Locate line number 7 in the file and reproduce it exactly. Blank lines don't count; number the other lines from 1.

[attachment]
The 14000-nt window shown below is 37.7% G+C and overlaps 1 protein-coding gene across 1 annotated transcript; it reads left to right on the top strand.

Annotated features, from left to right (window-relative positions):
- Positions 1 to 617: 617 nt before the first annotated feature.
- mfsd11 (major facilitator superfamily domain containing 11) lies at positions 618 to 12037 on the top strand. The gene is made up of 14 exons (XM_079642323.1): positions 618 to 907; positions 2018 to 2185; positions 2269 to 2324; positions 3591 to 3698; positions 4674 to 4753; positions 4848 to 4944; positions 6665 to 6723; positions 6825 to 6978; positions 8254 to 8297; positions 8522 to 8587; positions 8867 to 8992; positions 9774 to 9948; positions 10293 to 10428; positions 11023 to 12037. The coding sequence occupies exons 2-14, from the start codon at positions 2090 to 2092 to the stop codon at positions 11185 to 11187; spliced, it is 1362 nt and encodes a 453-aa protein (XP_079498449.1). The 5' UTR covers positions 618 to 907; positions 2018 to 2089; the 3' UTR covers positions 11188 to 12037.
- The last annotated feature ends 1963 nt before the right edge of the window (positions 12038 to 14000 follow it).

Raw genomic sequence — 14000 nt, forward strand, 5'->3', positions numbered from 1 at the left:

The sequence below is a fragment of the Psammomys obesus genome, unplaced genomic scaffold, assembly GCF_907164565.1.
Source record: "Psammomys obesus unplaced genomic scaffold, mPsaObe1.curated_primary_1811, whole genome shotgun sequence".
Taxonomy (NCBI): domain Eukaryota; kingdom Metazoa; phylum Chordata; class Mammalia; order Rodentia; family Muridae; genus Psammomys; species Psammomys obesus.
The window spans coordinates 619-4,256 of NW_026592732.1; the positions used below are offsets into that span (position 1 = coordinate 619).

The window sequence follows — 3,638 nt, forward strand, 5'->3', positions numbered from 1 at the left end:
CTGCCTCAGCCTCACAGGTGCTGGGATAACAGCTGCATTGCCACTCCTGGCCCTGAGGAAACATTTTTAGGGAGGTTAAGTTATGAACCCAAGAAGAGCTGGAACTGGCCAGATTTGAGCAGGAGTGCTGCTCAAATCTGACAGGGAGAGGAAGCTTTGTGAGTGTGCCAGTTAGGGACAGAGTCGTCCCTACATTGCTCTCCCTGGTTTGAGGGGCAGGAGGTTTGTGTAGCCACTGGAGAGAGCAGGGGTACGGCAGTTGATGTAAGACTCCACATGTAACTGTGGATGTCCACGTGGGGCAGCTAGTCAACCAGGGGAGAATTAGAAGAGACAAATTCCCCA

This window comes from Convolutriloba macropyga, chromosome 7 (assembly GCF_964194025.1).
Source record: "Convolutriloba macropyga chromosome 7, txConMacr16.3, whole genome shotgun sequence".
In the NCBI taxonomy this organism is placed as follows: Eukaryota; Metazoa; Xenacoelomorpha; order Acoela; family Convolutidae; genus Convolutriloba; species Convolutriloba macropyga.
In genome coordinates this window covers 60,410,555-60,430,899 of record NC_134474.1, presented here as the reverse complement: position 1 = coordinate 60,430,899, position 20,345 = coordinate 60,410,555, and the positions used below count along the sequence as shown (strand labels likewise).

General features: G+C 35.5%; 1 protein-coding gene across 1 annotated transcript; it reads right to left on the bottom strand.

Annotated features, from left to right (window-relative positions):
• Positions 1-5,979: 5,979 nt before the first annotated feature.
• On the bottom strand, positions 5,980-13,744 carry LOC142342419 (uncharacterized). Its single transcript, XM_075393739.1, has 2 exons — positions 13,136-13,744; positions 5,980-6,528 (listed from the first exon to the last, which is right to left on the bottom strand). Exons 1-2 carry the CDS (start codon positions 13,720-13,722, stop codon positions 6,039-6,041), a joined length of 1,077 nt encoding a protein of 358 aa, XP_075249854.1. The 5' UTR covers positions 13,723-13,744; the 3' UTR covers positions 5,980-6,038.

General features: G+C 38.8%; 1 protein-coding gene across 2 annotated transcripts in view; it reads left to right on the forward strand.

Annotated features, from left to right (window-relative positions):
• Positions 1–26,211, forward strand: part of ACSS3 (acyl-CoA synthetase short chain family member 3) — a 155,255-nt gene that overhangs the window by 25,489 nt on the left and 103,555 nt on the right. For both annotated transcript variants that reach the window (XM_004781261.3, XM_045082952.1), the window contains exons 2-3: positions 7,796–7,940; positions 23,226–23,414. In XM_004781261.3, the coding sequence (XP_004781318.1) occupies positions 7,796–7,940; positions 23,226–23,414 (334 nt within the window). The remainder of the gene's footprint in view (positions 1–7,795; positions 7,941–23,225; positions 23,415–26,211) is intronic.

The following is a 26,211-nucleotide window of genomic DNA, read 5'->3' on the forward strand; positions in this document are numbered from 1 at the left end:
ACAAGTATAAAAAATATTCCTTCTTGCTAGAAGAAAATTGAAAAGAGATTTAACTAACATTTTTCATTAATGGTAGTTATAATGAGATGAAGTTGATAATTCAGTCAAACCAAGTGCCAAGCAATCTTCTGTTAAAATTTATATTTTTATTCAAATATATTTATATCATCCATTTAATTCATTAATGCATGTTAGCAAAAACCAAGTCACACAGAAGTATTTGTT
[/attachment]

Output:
The sequence below is a fragment of the Psammomys obesus genome, unplaced genomic scaffold, assembly GCF_907164565.1.